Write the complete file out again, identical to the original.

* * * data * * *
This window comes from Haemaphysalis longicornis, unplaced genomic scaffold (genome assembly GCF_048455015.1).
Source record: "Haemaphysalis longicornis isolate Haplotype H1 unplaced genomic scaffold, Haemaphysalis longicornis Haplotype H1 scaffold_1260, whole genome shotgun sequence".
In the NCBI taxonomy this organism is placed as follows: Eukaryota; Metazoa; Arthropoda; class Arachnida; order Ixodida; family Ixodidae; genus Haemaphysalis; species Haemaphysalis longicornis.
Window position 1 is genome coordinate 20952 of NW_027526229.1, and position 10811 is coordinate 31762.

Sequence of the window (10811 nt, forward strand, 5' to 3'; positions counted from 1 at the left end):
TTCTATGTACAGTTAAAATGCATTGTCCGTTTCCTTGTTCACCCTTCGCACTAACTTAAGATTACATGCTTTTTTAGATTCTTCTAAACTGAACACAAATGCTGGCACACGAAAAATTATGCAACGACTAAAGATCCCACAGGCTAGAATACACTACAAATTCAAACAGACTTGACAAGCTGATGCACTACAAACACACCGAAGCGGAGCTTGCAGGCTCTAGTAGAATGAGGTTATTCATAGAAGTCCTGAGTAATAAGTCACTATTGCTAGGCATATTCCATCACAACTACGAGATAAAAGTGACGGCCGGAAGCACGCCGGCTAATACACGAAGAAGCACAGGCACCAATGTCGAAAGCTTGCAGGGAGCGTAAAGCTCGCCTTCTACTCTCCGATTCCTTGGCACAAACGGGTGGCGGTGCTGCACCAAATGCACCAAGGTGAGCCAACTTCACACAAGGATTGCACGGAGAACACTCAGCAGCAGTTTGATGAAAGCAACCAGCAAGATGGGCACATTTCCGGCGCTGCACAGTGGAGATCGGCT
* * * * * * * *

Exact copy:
This window comes from Haemaphysalis longicornis, unplaced genomic scaffold (genome assembly GCF_048455015.1).
Source record: "Haemaphysalis longicornis isolate Haplotype H1 unplaced genomic scaffold, Haemaphysalis longicornis Haplotype H1 scaffold_1260, whole genome shotgun sequence".
In the NCBI taxonomy this organism is placed as follows: Eukaryota; Metazoa; Arthropoda; class Arachnida; order Ixodida; family Ixodidae; genus Haemaphysalis; species Haemaphysalis longicornis.
Window position 1 is genome coordinate 20952 of NW_027526229.1, and position 10811 is coordinate 31762.

Sequence of the window (10811 nt, forward strand, 5' to 3'; positions counted from 1 at the left end):
TTCTATGTACAGTTAAAATGCATTGTCCGTTTCCTTGTTCACCCTTCGCACTAACTTAAGATTACATGCTTTTTTAGATTCTTCTAAACTGAACACAAATGCTGGCACACGAAAAATTATGCAACGACTAAAGATCCCACAGGCTAGAATACACTACAAATTCAAACAGACTTGACAAGCTGATGCACTACAAACACACCGAAGCGGAGCTTGCAGGCTCTAGTAGAATGAGGTTATTCATAGAAGTCCTGAGTAATAAGTCACTATTGCTAGGCATATTCCATCACAACTACGAGATAAAAGTGACGGCCGGAAGCACGCCGGCTAATACACGAAGAAGCACAGGCACCAATGTCGAAAGCTTGCAGGGAGCGTAAAGCTCGCCTTCTACTCTCCGATTCCTTGGCACAAACGGGTGGCGGTGCTGCACCAAATGCACCAAGGTGAGCCAACTTCACACAAGGATTGCACGGAGAACACTCAGCAGCAGTTTGATGAAAGCAACCAGCAAGATGGGCACATTTCCGGCGCTGCACAGTGGAGATCGGCT